Looking at the nine steps we can see the underlying HaBayit Hayehdui strategy during the coalition talks. Additionally we can start to make sense of some of the other Knesset and moves and statements by members of the settler community on the national stage.

Step 1: Renewing the strong belief in the supremacy of the Jewish claim to the Jewish Homeland and the justness of taking measures to maintain control of it

In the coalition agreement between Likud and HaBayit Hayehudi was a bill to make the Jewishness of the State supreme. This is a redo of the Avi Dichter bill from the last Knesset. No one is quite sure of which version will hit the Knesset, if it gets through Livni, but it is part of a big move to decouple the concepts of Jewish and Democratic state as equal and promote the former at the expense of the latter. The motivations behind this become clear in a strategy that is tied into biblical land claims and preparing for a situation where the civil rights of millions of Palestinians are going to have to be restricted.

Step 2: Uniting the nation and its leadership

Throughout the coalition talks, Bennett was the peacemaker between Lapid and Netanyahu and has pledged to be a leader for all of Israel, not just the settlers. His party has also taken over key ministries that can affect the cost of living across Israel. Bennett has been very keen to be seen as responding to the J14 protests and be a transformative politician that can transcend the tribal politics of the moment and be one of the new leaders of Israel alongside Lapid. By also slipping in the raising of the electoral threshold into the coalition agreement, he can ride the wave of HaBayait Hayehdui current popularity and force others from his camp to work with him if they want any representation at all. By forcing people into a broad tent he gives himself a broader appeal and solidifies himself and by extension the Yesha council firmly into the mainstream.

Step 3: Military strength and control of the territory by the security establishment

Though many ex-military and security men veer to the left after they retire from service (just see The Gatekeepers), the new Defense Minister, Moshe Yaalon, most definitely veers to the right and was the first choice of the settler community. Though the security establishment is pretty much entrenched in the West Bank already, Barak had been the thorn in the side of the Yesha council. With him removed the security establishment can work in concert with the Yesha council in helping it expand both from the Knesset and on the ground itself.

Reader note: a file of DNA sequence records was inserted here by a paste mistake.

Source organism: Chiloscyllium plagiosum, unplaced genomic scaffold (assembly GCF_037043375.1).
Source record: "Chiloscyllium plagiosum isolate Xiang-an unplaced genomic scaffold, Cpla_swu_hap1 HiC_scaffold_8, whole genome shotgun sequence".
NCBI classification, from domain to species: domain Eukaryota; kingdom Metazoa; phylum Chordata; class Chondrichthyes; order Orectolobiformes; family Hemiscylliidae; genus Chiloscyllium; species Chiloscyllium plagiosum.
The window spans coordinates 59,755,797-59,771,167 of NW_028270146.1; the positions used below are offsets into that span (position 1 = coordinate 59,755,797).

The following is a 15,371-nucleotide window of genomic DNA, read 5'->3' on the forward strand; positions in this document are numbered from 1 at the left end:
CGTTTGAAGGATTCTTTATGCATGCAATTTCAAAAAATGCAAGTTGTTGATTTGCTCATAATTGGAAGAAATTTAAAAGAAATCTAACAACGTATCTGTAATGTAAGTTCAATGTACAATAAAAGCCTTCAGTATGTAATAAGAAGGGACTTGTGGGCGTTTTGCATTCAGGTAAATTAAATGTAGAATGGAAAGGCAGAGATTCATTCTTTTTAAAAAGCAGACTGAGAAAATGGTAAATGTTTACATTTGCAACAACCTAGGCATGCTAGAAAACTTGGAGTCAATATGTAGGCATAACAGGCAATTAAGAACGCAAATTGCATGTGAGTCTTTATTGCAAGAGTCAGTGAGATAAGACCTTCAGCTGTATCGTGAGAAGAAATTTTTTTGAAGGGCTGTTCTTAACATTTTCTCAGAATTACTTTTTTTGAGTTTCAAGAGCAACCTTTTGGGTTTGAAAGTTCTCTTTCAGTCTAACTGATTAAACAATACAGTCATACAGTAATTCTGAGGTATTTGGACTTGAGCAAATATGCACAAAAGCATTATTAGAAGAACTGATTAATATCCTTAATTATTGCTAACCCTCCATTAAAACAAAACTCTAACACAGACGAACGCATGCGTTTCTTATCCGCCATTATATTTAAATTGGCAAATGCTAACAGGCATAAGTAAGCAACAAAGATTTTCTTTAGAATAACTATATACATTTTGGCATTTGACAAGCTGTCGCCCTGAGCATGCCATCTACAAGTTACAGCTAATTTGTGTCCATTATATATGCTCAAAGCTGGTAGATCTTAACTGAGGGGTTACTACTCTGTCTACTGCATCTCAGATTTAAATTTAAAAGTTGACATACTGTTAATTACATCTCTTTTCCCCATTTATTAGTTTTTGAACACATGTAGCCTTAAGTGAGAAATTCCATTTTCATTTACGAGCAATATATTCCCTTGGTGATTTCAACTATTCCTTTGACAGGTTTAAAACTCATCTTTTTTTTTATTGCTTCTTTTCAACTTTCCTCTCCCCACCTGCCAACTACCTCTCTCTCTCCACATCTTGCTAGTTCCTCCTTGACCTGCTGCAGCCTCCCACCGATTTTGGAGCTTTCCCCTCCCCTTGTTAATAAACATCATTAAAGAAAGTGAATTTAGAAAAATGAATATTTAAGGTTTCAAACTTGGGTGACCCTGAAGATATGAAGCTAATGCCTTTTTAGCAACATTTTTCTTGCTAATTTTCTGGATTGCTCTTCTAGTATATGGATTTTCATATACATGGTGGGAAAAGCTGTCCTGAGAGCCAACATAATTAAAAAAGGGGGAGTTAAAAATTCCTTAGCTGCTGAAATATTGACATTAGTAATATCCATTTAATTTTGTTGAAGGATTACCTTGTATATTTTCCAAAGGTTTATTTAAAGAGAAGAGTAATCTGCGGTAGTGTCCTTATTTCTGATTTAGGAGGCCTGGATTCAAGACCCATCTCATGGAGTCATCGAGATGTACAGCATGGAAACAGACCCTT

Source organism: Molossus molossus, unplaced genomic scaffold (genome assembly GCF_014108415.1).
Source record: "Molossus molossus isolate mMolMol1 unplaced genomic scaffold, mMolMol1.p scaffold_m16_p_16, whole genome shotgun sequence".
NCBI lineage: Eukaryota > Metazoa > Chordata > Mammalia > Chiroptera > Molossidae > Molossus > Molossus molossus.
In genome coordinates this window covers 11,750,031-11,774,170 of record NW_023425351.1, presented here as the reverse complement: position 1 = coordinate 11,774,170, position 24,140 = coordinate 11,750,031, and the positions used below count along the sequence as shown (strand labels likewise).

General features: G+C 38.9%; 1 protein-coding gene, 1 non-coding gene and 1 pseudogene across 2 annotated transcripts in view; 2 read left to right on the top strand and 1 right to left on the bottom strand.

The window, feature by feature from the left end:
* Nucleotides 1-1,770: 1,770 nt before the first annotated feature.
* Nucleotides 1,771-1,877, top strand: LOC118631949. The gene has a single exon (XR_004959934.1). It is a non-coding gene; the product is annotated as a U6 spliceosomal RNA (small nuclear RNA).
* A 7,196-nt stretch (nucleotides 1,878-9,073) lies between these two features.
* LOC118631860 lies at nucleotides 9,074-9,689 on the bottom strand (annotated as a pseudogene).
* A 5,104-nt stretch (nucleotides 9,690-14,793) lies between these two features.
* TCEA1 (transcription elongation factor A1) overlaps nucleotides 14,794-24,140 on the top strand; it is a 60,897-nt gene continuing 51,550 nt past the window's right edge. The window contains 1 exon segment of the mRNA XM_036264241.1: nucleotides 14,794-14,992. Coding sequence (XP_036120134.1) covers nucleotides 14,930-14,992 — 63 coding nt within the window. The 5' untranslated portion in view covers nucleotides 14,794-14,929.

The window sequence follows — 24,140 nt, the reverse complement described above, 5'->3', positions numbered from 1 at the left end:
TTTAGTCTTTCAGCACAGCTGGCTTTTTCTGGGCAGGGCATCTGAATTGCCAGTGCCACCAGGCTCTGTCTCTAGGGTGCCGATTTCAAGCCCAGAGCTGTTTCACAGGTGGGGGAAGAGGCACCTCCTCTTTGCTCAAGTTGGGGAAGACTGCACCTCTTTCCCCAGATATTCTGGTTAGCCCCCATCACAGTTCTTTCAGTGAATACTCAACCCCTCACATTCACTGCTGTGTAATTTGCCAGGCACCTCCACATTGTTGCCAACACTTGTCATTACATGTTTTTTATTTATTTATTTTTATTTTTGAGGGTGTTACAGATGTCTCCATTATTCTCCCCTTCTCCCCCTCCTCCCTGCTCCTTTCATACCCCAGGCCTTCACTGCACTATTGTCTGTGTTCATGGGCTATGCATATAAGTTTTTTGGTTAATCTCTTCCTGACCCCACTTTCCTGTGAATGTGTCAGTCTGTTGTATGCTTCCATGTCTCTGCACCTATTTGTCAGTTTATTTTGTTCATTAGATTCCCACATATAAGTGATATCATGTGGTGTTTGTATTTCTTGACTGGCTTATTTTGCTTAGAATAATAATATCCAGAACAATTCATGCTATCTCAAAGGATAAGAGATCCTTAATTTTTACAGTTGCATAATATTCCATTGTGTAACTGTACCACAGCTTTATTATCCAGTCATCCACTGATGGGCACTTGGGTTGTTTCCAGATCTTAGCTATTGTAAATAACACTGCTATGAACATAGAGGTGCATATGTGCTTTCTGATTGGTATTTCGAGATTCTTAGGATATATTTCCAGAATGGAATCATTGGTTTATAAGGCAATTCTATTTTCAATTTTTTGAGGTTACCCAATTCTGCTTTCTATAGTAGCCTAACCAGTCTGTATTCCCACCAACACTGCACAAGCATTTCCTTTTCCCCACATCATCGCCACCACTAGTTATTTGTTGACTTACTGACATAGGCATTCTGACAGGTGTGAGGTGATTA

Step 4: The elimination of terror and cessation of incitement in Palestinian schools

While all Israelis want to see an end to terror and incitement, the previous governments’ flat-out rejection of the State Department’s school textbook report demonstrates a complete unwillingness to examine the issue of incitement on both sides of the border. It is essential to demonize the Palestinian national narrative while maintaining that individual Palestinians are ok and stating that the Settlements actually have had great relationships with the communities pre the first intifada.

Step 5: Creating a situation where it becomes clear to the international community that another state west of the Jordan River is not viable

The serious policy community is split about whether the two-state solution has already been killed by the settlements and the Yesha Council or if it is merely on life support. Needless to say, the Yesha Council is well on its way to pulling the plug. The new Deputy Foreign Minister, Ze’ev Elkin, already ascribes to this point of view. Though many advocates of one-state agree that the settlements have killed the two-state solution they do not share the Yesha councils vision of what a one-state solution would look like. The power and establishment will be with the Yesha council and in doing so they will have a tremendous momentum on the ground when two-states is officially abandoned to fulfill their vision before anyone else gets a look in. Yes Israel will lose friends and allies and there might be a brain drain that could seriously affect the economy. But I sadly have less faith that pressure will force Israel to give up its reason d’état of providing the Jewish People with self-defense and power by giving those they have been occupying full civic rights. The death of the two-state solution will mean the Yesha council has won, read the rest of their document to see how they view Palestinians.